I'm a little late to the party (fashionably, I hope?) -- I had some technical difficulties with the pictures so I'll have to post those later...
Me: I met the Chocolate King once.
Greg: Abe Frohman?
Me: No, he would be the Sausage King of Chicago.
(I am so grateful every day for my spouse and my friends. You just can't buy this kind of context.)
Years ago, I served as a consultant for the man who is the chairman of Barry Callebaut, the world's largest manufacturer of cocoa, chocolate, and confectionary foods. Why oh why didn't I keep in touch? Why oh why didn't I hand him my resume and beg him for a job? On the other hand, I accidentally insulted his gummy bears. We were meeting at a conference center, and he was scrutinizing the plate of gummy bears that had been set out by the hotel's hospitality group. We spent a few minutes discussing the finer points of gummy bear textures. Then:
"I love these best," I said tactlessly, forgetting that one of his other assets, a candy company, was also a leading purveyor of gummy bears. "I hate the squishy kind."
He paused, studied the firm gummy bear poised between thumb and forefinger, then squashed its head. In a dulcet, patrician voice, he said, "My gummy bears are soft."
So scratch being buddies. But still. Barry Callebaut! Damn.
Kelli, at Lovescool is the host of this anniversary edition of Sugar High Friday, the Domestic Goddess' monthly paean to all things dessert. For this month's event, Kelli challenged us with dark chocolate.
Like single vineyard wines, chocolate connoisseurs swear by "single source" chocolate -- that is, chocolate made solely from the cocoa beans of one region, thereby exemplifying all the best traits of the region, or terroir, borrowing the term from winemakers. The global bean supplies come from Ecuador, Grenada, Venezuela, Ghana, Ivory Coast, Jamaica, Madagascar, Indonesia and Trinidad and each region has its own distinct flavor and characteristics.
Cocoa beans are taken from the pods of the cacao tree, then dried carefully to preserve their fresh taste. They are fermented, to reduce the bitterness and develop the chocolate flavor we know and love, then like coffee beans, the cocoa beans are roasted. Their shells are removed and they are crushed and heated until they yield the thick chocolate liquor which is then combined with cocoa butter, sugar, milk, and vanilla. After days of refining, the chocolate is ready.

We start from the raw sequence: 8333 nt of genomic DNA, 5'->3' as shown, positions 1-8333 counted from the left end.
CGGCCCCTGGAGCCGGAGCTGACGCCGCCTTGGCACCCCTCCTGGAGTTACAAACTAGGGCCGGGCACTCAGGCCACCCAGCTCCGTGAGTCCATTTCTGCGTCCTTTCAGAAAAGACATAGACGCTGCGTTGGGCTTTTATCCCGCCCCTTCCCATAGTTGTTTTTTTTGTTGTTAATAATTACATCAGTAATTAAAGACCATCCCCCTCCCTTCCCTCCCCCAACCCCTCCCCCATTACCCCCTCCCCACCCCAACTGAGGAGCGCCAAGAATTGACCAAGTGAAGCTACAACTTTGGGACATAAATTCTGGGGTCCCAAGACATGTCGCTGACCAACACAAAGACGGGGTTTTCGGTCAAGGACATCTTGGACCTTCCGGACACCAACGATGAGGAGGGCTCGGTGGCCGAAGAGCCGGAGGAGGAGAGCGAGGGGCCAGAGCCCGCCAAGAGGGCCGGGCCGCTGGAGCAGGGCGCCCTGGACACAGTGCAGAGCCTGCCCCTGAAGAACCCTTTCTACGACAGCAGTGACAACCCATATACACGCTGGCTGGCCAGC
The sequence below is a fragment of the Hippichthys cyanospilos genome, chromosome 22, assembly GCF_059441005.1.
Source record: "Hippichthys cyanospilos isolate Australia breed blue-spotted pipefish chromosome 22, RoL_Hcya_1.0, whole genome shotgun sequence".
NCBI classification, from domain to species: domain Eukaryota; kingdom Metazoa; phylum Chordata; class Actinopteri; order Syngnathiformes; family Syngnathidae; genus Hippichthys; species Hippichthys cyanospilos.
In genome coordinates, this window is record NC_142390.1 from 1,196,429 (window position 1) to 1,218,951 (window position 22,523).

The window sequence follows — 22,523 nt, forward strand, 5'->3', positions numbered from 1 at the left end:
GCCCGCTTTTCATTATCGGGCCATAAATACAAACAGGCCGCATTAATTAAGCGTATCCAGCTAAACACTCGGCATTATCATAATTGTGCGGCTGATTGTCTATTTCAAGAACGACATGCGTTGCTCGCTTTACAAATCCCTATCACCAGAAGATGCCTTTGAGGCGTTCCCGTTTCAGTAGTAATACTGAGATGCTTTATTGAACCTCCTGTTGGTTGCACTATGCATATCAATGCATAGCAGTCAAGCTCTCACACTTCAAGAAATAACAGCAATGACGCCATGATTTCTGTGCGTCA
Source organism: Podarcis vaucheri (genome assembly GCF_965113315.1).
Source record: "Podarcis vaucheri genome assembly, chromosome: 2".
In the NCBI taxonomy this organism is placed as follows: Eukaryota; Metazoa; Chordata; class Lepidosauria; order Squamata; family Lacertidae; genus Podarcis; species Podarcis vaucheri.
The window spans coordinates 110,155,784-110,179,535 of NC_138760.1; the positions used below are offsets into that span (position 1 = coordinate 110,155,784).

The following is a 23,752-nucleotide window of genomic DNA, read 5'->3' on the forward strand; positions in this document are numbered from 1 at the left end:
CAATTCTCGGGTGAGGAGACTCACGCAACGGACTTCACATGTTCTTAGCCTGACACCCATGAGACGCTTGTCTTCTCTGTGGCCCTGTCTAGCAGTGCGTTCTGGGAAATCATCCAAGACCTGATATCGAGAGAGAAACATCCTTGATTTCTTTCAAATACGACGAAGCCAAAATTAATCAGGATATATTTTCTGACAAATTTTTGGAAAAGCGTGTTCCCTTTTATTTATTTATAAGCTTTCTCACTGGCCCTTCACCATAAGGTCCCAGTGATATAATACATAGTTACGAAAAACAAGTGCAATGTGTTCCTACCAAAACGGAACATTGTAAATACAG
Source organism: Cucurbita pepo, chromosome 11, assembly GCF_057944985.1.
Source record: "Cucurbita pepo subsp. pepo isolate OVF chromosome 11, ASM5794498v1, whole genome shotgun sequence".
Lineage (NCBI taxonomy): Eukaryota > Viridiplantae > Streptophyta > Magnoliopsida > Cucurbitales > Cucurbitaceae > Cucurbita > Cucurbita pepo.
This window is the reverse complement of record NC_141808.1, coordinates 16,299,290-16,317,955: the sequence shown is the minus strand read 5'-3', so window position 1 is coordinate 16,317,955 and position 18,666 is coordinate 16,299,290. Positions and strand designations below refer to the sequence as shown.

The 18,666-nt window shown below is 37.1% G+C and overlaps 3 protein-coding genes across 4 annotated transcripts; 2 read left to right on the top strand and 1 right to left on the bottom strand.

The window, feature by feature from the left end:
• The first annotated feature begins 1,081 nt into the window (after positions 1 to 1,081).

The bars that I found at Trader Joe's are more on the low end of varietal chocolate (definitely not grand crus like Valrhona and Guittard), made by a Spanish company called Chocovic (Guaranda, from Ecuador and Ocumare from Venezuela), but they're a good place to start for now.
Armed with my bars of chocolate, I made one more pass at Chocolate Ravioli. Unlike my previous, less-than-stellar (okay, horrifying) attempt, I found -- and used -- a recipe created by a professional: Eric Ripert's Chocolate Ravioli in Bittersweet Chocolate Sauce, from his book, A Return to Cooking.
And unlike my mascarpone horror, I got the smooth, creamy filling I wanted with the dark chocolate pastry cream. I also found a ravioli mold and making the ravioli jumped up a notch on the easy meter. Paired with a luscious single vineyard cabernet, this was almost too much heaven; but better to go out on a chocolate high!
Happy Anniversary, Sugar High Fridays!
P.S. Kelli has already done the round up! Go check out some fabulous looking desserts!
Chocolate Ravioli in Bittersweet Chocolate Sauce
Chef Ripert's recipe is on the Epicurious site.